John Henry

Julius Lester, 1939-2018

Book - 1994

Retells the life of the legendary African American hero who raced against a steam drill to cut through a mountain.

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Picture books
Tall tales
Folk tales
New York : Dial Books 1994.
First edition
Physical Description
unpaged : illustrations
Caldecott Honor Book, 1995; American Library Association Notable Children's Book 1995
Production Credits
Music composed by Crystal Taliefero.
Main Author
Julius Lester, 1939-2018 (author)
Other Authors
Jerry Pinkney (illustrator)
Review by Publishers Weekly Reviews

A great American hero comes fully to life in this epic retelling filled with glorious, detailed watercolors. From his momentous birth, when all the animals come to see him and the sun won't go to bed, John Henry works wonders. As a child he helps his father by adding ``a wing onto the house with an indoor swimming pool and one of them jacutzis''-and that's just before lunch. Other episodes trace the growth of his generous spirit. His greatest feat is, of course, in his battle against the steam drill, as he races the machine to cut through ``a mountain as big as hurt feelings.'' He dies (``he had hammered so hard and so fast and so long that his big heart had burst''), but the onlookers understand that ``dying ain't important.... What matters is how well you do your living.'' This carefully crafted updating begs to be read aloud for its rich, rhythmic storytelling flow, and the suitably oversize illustrations amplify the text. As only one example, the animal witnesses of his birth reappear throughout, most notably to watch John Henry's funeral train pass by. This may not supplant more traditional retellings, such as Terry Small's The Legend of John Henry, but it is a triumph of collaboration from the creators of the noted Uncle Remus retellings. All ages. (Oct.) Copyright 1994 Cahners Business Information.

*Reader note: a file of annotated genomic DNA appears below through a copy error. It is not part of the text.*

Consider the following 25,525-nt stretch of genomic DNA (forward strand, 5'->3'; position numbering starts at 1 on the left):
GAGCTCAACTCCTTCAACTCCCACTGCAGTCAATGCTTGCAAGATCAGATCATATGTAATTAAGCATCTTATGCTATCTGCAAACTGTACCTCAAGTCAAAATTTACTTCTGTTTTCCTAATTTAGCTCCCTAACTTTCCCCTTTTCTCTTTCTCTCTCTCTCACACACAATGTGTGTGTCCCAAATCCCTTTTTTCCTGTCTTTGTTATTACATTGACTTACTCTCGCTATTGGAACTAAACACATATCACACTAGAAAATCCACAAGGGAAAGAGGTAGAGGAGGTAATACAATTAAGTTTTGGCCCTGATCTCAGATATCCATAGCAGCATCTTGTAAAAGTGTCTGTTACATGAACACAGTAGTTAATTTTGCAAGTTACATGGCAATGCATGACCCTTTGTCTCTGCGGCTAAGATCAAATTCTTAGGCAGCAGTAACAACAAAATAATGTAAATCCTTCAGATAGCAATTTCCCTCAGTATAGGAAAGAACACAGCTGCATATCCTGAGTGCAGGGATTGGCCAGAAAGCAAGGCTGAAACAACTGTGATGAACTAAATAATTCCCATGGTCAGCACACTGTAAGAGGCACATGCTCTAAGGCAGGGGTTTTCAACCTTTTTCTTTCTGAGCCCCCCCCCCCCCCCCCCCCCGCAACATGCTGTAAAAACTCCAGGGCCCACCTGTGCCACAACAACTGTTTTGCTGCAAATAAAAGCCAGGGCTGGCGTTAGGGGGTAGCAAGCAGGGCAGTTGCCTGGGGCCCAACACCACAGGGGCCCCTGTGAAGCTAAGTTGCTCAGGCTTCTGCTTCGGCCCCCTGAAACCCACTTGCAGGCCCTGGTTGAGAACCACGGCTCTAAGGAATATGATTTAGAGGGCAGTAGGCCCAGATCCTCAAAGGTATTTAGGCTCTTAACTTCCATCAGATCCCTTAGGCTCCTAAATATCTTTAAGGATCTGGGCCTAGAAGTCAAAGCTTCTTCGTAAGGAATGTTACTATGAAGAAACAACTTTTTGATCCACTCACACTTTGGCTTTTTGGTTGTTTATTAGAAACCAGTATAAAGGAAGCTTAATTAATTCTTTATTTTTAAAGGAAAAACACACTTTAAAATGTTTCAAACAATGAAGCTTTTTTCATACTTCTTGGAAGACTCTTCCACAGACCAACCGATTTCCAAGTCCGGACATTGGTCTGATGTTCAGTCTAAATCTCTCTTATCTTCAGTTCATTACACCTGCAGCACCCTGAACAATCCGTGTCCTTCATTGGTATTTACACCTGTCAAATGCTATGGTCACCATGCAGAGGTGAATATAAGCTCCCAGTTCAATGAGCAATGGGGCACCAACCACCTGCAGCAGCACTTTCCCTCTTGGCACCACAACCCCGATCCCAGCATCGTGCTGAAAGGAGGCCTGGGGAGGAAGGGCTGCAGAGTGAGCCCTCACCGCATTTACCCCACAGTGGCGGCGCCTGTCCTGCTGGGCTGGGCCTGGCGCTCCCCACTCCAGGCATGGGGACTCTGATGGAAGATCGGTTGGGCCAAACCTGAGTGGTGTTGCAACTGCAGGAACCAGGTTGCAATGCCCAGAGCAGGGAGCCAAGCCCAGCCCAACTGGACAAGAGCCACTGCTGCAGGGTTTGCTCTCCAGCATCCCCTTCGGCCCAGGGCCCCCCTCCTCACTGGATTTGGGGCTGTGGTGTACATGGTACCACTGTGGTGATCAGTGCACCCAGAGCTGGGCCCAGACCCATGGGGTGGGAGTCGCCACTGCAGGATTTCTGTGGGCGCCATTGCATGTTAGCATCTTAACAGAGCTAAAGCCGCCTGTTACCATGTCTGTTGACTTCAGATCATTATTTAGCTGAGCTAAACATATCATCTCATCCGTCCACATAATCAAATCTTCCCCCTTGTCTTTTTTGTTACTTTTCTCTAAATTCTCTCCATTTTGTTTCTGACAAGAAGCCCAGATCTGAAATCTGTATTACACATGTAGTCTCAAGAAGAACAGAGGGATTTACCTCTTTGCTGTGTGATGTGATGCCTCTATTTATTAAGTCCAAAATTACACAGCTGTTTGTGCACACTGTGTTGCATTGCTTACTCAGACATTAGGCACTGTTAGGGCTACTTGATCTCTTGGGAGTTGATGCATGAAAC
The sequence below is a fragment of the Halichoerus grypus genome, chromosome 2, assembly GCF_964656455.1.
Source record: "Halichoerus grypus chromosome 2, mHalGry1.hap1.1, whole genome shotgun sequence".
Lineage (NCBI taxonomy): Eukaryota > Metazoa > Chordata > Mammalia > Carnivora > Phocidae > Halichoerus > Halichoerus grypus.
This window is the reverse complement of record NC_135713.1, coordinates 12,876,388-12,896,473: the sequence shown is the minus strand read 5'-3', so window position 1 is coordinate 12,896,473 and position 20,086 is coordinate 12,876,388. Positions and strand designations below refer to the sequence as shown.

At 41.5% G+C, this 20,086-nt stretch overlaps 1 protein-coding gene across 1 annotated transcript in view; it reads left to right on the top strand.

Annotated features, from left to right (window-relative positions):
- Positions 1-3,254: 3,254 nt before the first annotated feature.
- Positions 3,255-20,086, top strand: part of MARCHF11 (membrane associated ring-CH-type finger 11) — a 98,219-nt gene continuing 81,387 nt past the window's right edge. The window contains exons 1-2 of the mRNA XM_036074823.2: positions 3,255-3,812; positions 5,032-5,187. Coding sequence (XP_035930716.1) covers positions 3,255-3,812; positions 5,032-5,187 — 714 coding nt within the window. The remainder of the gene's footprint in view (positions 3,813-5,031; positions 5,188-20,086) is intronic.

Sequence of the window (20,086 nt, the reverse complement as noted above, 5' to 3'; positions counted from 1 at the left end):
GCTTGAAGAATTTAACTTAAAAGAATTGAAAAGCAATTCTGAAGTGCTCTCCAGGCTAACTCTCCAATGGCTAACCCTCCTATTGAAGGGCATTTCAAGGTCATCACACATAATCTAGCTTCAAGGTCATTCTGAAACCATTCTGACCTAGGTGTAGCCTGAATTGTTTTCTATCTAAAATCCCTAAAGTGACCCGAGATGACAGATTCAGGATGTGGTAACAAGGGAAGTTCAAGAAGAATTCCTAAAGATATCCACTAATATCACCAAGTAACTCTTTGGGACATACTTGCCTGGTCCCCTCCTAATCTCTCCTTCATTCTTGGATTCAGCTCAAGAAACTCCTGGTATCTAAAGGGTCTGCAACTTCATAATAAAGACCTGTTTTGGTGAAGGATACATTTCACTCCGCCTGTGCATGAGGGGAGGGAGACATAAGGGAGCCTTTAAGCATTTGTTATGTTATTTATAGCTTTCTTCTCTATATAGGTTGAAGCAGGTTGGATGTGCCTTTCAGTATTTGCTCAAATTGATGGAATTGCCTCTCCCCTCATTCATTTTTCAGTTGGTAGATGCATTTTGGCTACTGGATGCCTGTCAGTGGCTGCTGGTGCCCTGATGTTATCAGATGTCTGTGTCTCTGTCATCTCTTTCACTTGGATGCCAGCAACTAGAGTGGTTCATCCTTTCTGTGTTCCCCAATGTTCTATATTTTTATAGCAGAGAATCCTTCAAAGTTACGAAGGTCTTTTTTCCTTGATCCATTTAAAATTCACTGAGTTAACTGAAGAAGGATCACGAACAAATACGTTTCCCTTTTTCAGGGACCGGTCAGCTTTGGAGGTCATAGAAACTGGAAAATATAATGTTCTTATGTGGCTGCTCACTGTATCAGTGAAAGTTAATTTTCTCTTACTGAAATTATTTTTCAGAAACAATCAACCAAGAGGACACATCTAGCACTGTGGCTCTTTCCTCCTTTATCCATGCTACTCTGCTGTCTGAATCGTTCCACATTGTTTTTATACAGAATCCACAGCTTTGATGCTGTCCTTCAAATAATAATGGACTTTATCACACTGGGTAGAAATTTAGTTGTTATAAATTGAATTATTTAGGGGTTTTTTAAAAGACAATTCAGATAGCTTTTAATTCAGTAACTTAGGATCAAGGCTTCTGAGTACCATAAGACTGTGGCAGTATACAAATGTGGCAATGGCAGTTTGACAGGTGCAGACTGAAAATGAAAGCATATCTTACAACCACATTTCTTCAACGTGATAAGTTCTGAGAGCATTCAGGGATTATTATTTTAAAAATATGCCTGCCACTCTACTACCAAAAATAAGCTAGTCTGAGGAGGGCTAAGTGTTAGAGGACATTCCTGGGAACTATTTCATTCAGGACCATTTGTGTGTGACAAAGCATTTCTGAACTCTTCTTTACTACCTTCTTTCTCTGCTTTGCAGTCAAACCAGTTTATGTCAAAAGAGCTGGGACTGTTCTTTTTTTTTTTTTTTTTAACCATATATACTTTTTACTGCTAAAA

Review by School Library Journal Reviews

K-Gr 5-Another winning collaboration from the master storyteller and gifted artist of Tales of Uncle Remus (Dial, 1987) fame. Based on several well-known versions of an African American folk ballad, Lester's tale is true to the essence of the steel-driving man; yet, it allows room for touches of whimsy and even includes some contemporary references that tie the hero to our own times. Told with just a trace of dialect, the story moves along briskly toward the climax. Its moral message of the importance of a well-lived life is clearly stated, and the ending is uplifting. Pinkney's marvelous watercolors, abundantly rich in detail, convey both the superior strength and the warm sense of humanity that make John Henry perhaps a more down-to-earth character than some other tall-tale figures. The paintings' muted earth tones add a realistic touch to the text, bringing this John Henry alive. When viewed from a distance, however, figures and details sometimes blend together, making the book better suited to independent reading that group sharing. It will appeal to an older audience than Ezra Jack Keats's John Henry (Knopf, 1987) and is a fine addition to any folklore collection.-Nancy Menaldi-Scanlan, Wheeler School, Providence, RI Copyright 1994 Cahners Business Information.

Review by Publisher Summary 1

Retells the life of the legendary African American hero who raced against a steam drill to cut through a mountain

Review by Publisher Summary 2

Nothing can stop John Henry-no boulder, no mountain, and definitely no steam drill.  Newbery Honor winner Julius Lester writes with such power that this African-American folk hero becomes as awesome as a natural phenomenon.  Jerry Pinkney received a Caldecott Honor for his exuberant, glowing watercolor paintings of the hero.  The book, celebrating its tenth year in print, was also a Boston Globe-Horn Book Award winner, a Parents magazine Best Book, and an ALA Notable Book, among other honors.